O’Byrne Cup: Seventy years as a secondary consideration

Competition boasts a peculiar history but now has its own niche in the football year

Kildare’s Eoghan O’Flatherty lifts the O’Byrne Cup last year after his county beat Meath in the final. Photograph: Cathal Noonan/Inpho.

Kildare’s Eoghan O’Flatherty lifts the O’Byrne Cup last year after his county beat Meath in the final. Photograph: Cathal Noonan/Inpho.

 

By the end of this month the O’Byrne Cup will have celebrated its 70th anniversary as Leinster’s secondary football competition. Founded in 1954 and first played in 1955 it has, like its equivalents in the other provinces, become reasonably well known at this time of the year as the pre-season tournament that helps counties prepare for the season ahead and enables supporters to treat any cabin fever that’s built up over the Christmas.

These competitions have also become controversial of late both with the involvement of college teams getting ready for the Sigerson, who have first call on up to 10 county players and also because of growing concerns over the amount of competitions going on in the early months of the year.

Newly appointed Leinster CEO Michael Reynolds takes issue with both arguments.

“Despite what people say about getting rid of these competitions, what will happen instead: just go back to purely training for the month of January or go around looking for challenge matches? Someone once said that it was great to have matches in January and all you have to do is turn up.

‘Challenge matches’

The attention is a far cry from the at times patchy history of the competition that in seven of its 60 years to date wasn’t even played, as recalled by Reynolds’s predecessor on the Leinster Council, Michael Delaney.

“It’s probably only in recent years that it’s become settled,” he says, “since the league moved to a calendar year. Before that it was always moving around and some years there wasn’t a slot for it at all. But with counties having to go cold into the league at the start of the year it made sense to play it as a pre-season tournament. At first it was knock-out but now there’s a guaranteed couple of games.”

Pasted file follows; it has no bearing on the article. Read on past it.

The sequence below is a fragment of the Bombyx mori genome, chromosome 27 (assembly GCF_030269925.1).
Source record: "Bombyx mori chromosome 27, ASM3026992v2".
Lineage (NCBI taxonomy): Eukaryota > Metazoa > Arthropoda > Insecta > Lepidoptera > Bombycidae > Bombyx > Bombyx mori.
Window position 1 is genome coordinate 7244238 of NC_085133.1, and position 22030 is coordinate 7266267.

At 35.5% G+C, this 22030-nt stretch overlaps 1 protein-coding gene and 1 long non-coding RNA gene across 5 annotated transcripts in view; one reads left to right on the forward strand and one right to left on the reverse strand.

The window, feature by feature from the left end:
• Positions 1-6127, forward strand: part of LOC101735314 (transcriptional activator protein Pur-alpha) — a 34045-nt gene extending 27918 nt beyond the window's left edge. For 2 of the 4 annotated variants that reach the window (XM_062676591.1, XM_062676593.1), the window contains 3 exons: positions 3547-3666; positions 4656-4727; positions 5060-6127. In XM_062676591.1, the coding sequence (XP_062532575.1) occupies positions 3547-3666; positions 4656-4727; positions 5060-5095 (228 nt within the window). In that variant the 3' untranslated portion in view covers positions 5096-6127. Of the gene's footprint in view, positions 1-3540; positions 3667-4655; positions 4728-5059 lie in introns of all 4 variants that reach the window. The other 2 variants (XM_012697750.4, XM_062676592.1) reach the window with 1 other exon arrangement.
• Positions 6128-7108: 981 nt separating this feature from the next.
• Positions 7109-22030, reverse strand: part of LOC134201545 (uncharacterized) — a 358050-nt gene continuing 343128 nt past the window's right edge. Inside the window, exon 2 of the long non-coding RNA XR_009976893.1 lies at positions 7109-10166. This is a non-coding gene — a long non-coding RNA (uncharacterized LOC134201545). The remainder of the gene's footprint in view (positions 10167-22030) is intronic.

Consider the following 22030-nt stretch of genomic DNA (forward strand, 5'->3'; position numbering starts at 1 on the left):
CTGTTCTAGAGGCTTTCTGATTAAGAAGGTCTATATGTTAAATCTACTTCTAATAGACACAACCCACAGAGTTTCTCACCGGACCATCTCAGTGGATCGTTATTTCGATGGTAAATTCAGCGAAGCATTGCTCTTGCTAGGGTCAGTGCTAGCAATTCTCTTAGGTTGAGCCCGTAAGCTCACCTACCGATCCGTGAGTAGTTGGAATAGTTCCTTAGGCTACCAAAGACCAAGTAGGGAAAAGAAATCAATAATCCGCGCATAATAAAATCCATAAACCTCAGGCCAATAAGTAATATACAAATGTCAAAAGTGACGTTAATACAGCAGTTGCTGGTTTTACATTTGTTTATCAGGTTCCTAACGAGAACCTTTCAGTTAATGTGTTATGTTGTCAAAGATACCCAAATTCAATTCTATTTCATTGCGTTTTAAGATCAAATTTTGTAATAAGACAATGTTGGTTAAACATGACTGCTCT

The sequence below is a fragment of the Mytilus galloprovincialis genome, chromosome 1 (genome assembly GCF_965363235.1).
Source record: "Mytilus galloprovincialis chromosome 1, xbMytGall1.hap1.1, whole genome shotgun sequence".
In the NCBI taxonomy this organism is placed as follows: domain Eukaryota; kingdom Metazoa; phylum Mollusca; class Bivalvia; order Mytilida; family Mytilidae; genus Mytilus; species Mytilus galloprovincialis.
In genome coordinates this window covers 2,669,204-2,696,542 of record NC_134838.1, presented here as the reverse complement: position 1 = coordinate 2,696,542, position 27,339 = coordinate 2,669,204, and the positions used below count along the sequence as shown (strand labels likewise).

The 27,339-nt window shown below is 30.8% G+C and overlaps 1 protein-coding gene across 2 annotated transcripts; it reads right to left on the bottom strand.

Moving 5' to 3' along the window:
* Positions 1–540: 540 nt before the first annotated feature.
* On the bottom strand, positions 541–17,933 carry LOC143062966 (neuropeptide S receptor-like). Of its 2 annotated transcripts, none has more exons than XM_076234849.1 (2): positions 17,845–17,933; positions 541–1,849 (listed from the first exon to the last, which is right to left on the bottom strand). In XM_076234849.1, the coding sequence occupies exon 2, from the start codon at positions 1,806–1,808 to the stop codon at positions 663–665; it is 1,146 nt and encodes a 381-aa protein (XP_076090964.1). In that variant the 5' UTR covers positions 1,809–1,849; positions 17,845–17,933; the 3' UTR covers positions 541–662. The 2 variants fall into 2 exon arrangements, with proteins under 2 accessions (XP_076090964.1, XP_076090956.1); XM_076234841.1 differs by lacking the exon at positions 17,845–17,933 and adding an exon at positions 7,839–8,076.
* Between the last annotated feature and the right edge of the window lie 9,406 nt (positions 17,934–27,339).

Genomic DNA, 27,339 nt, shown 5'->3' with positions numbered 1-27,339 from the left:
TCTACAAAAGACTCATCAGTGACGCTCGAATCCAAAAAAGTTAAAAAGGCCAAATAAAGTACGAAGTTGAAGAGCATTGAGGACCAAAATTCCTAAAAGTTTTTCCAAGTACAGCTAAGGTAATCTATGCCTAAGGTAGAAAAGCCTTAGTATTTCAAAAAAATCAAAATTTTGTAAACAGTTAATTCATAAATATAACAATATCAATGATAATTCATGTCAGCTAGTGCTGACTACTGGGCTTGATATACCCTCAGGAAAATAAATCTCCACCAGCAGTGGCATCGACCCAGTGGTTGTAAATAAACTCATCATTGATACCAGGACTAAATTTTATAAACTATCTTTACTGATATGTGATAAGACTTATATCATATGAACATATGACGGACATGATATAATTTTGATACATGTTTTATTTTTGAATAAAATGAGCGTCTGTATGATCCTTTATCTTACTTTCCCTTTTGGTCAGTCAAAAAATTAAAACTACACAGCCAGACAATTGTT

For the uninitiated perhaps the most surprising thing about the man after whom the trophy is named is that his name wasn’t O’Byrne. Matt Byrne was the first secretary of the Davins club in Baltinglass and in time president of the Irish Handball Council. It’s speculated that the original trophy would have been probably been named for his Irish name, Ó Broin and that the “O” must have endured.

Local journalist Peter Kehoe takes up the story.

‘Commissioned’

Walsh CupTom WalshKehoe Cup

“Matt Byrne never held that sort of position but he was a great servant of the Leinster Council as well as the Wicklow delegate. He was a school teacher in Baltinglass and used to be asked by the provincial council to organise and supervise the taking of receipts all around that part of Leinster: Carlow, Kildare, Laois and around there. He would bring gatemen with him from Wicklow when needed. He was very highly regarded.

“He lived until 1947 when he was 77 and more than 60 of those years were spent as a GAA man. He even attended the very first Wicklow county convention in 1886. He went back that far.”

One peculiar aspect of the O’Byrne Cup’s history is that it has so rarely been a predictor for the Leinster championship. In 60 years – allowing for the seven when it wasn’t played – on just eight occasions have counties have combined winning it with also taking home the Delaney Cup.

Even more curiously, only two teams have held both the O’Byrne Cup and the Sam Maguire in the same year: Meath in 1967 and Dublin in 1958. Kildare top the role of honour with 10 titles despite having won just three Leinster championships during the 60 years.

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